Risk Management Assessment Ratings by Core Security Function for the 23 Civilian Chief Financial Officers Act of 1990 Agencies, Fiscal Year 2017
For the above graphic, the maturity level of each of the CSF functions is assessed based on the Information Security Continuous Monitoring (ISCM) Maturity Model used for FISMA reporting. The ratings are defined as:
Level 1: Ad Hoc: ISCM policies, procedures and strategy not formalized; ISCM activities performed in an ad-hoc, reactive manner.
Level 2: Defined: ISCM policies, procedures and strategy are formalized and document, but not consistently implemented.
Level 3: Consistently Implemented: ISCM policies, procedures and strategy are consistently implemented and agency performs validation testing. However quantitative and qualitative effectiveness measures are lacking.
Level 4: Managed and Measurable: Quantitative and qualitative measures on the effectiveness of ISCM policies and procedures are collected across the organization and used to assess the ISCM program and make necessary changes.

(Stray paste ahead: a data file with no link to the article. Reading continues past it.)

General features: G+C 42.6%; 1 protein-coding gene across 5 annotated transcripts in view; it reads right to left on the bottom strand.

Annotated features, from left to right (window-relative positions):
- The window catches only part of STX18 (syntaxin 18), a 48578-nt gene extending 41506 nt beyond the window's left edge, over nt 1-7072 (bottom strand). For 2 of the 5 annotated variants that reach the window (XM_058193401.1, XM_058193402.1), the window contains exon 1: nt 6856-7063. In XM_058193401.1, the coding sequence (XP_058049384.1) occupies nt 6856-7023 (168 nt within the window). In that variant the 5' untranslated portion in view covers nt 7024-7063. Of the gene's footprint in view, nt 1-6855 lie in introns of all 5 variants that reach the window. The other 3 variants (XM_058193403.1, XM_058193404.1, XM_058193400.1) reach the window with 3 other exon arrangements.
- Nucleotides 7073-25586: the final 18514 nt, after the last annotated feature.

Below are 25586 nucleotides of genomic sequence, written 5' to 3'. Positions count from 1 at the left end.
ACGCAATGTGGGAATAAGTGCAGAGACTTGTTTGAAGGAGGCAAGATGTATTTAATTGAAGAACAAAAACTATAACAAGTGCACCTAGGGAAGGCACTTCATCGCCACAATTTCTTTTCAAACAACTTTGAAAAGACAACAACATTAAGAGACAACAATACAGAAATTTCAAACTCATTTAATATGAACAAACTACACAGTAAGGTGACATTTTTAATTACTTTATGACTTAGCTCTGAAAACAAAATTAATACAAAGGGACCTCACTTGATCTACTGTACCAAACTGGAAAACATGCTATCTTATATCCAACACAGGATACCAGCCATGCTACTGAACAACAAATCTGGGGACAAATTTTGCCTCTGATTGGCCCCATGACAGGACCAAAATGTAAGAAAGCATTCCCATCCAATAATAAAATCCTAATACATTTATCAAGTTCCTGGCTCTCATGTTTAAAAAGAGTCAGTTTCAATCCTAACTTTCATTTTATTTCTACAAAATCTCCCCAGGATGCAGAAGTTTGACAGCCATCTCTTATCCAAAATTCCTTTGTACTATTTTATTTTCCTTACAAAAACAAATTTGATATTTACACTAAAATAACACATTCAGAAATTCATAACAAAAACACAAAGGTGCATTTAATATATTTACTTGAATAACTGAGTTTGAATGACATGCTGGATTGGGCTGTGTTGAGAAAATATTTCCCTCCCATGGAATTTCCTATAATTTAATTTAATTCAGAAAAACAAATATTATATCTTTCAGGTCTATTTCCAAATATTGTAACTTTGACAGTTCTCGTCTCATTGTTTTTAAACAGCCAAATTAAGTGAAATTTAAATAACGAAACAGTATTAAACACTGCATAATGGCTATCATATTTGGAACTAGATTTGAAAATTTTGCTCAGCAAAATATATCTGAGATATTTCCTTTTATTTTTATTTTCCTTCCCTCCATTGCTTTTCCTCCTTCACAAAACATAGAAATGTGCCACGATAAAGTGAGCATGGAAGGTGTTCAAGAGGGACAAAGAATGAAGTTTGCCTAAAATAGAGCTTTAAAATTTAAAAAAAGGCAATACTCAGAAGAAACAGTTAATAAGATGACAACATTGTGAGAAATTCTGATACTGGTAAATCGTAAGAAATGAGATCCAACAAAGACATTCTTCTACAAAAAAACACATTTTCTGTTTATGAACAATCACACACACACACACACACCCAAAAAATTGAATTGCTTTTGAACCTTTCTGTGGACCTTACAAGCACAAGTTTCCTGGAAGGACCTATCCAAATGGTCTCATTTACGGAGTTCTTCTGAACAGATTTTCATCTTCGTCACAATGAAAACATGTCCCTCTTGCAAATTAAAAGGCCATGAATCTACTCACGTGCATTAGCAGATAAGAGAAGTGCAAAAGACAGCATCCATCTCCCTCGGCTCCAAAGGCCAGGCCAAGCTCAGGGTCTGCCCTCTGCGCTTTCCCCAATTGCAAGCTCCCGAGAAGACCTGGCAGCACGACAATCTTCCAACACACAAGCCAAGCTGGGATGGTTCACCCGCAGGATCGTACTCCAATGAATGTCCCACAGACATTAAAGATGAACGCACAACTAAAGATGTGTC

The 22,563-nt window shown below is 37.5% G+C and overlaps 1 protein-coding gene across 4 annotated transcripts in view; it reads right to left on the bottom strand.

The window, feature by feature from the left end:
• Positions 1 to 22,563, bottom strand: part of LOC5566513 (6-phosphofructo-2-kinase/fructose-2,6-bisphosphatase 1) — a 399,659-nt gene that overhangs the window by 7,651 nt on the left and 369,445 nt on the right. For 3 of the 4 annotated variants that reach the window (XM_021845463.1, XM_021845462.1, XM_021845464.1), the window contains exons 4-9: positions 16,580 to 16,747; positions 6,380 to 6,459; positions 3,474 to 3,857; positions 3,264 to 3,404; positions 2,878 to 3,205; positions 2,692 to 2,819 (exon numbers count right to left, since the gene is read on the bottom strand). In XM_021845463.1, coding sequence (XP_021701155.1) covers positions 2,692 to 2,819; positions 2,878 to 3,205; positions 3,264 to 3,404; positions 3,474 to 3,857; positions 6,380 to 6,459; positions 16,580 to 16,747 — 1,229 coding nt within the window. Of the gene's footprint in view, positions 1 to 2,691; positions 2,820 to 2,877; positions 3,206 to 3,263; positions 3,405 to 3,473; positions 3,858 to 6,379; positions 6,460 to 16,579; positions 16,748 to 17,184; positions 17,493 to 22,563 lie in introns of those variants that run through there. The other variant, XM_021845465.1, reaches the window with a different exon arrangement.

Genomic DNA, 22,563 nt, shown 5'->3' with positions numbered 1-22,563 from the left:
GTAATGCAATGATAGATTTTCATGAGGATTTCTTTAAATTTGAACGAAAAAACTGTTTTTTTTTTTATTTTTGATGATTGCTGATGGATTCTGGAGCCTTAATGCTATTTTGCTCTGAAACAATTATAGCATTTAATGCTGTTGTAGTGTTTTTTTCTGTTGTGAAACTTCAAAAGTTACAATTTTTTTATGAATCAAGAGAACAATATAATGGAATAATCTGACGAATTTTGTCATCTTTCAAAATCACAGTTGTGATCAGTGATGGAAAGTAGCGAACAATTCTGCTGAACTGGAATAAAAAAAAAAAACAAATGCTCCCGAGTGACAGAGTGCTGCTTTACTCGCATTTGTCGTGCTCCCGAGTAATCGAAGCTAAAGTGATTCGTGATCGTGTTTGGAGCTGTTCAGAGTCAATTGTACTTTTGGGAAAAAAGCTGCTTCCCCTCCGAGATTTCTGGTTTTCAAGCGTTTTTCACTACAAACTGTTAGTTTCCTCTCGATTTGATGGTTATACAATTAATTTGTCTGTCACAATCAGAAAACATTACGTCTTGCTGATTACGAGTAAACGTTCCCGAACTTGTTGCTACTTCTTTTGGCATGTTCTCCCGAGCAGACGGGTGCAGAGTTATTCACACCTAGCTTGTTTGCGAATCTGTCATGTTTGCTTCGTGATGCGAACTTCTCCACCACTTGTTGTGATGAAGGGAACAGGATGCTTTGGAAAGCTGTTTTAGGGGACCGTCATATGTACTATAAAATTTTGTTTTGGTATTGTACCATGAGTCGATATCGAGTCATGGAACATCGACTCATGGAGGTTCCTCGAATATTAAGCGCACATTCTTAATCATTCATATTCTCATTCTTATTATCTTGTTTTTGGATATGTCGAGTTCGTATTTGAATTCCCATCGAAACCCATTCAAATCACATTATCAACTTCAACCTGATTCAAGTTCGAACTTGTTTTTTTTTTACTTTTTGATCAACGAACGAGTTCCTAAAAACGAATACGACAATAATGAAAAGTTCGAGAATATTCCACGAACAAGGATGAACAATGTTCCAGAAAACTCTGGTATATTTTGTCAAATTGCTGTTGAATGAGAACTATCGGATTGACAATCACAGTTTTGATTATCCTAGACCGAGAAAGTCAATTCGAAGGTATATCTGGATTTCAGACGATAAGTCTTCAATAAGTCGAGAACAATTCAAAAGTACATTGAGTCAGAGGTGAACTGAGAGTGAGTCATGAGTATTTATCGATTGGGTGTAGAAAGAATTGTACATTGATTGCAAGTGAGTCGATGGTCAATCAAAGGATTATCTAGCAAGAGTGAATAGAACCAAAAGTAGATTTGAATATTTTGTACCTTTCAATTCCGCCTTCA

Based on these criteria, the risk associated with detection is managed by two of the 23 organizations versus the 19 of 23 that were reported. Let’s look at the specific areas mentioned in the report.
Intrusion and Detection Capabilities Lacking
The report says federal agencies are not applying four critical capabilities recommended by NIST. While it looks like these are “only four,” the impact of these are large and must be looked at. The risk introduced by not having these capabilities is glaring and needs to be addressed across all organizations, not just the federal government.
- Cloud Monitoring Not Performed